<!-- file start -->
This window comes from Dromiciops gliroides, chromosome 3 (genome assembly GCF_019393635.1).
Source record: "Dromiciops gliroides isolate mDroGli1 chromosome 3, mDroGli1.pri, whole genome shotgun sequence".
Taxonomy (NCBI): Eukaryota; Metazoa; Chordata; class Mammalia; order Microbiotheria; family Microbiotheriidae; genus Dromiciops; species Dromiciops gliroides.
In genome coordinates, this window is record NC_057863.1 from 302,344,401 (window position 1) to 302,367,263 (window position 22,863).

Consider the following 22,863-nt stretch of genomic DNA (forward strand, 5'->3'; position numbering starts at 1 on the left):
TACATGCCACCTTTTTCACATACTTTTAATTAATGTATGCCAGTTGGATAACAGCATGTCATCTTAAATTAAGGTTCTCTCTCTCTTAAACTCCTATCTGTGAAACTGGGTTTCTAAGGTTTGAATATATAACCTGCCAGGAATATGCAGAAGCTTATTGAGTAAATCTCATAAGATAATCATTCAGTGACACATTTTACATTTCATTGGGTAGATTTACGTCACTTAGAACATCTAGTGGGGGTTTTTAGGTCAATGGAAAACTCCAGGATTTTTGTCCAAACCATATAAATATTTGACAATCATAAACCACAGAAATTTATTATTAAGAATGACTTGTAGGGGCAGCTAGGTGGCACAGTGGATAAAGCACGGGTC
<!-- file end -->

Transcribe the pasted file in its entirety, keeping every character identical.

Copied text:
This window comes from Dromiciops gliroides, chromosome 3 (genome assembly GCF_019393635.1).
Source record: "Dromiciops gliroides isolate mDroGli1 chromosome 3, mDroGli1.pri, whole genome shotgun sequence".
Taxonomy (NCBI): Eukaryota; Metazoa; Chordata; class Mammalia; order Microbiotheria; family Microbiotheriidae; genus Dromiciops; species Dromiciops gliroides.
In genome coordinates, this window is record NC_057863.1 from 302,344,401 (window position 1) to 302,367,263 (window position 22,863).

Consider the following 22,863-nt stretch of genomic DNA (forward strand, 5'->3'; position numbering starts at 1 on the left):
TACATGCCACCTTTTTCACATACTTTTAATTAATGTATGCCAGTTGGATAACAGCATGTCATCTTAAATTAAGGTTCTCTCTCTCTTAAACTCCTATCTGTGAAACTGGGTTTCTAAGGTTTGAATATATAACCTGCCAGGAATATGCAGAAGCTTATTGAGTAAATCTCATAAGATAATCATTCAGTGACACATTTTACATTTCATTGGGTAGATTTACGTCACTTAGAACATCTAGTGGGGGTTTTTAGGTCAATGGAAAACTCCAGGATTTTTGTCCAAACCATATAAATATTTGACAATCATAAACCACAGAAATTTATTATTAAGAATGACTTGTAGGGGCAGCTAGGTGGCACAGTGGATAAAGCACGGGTC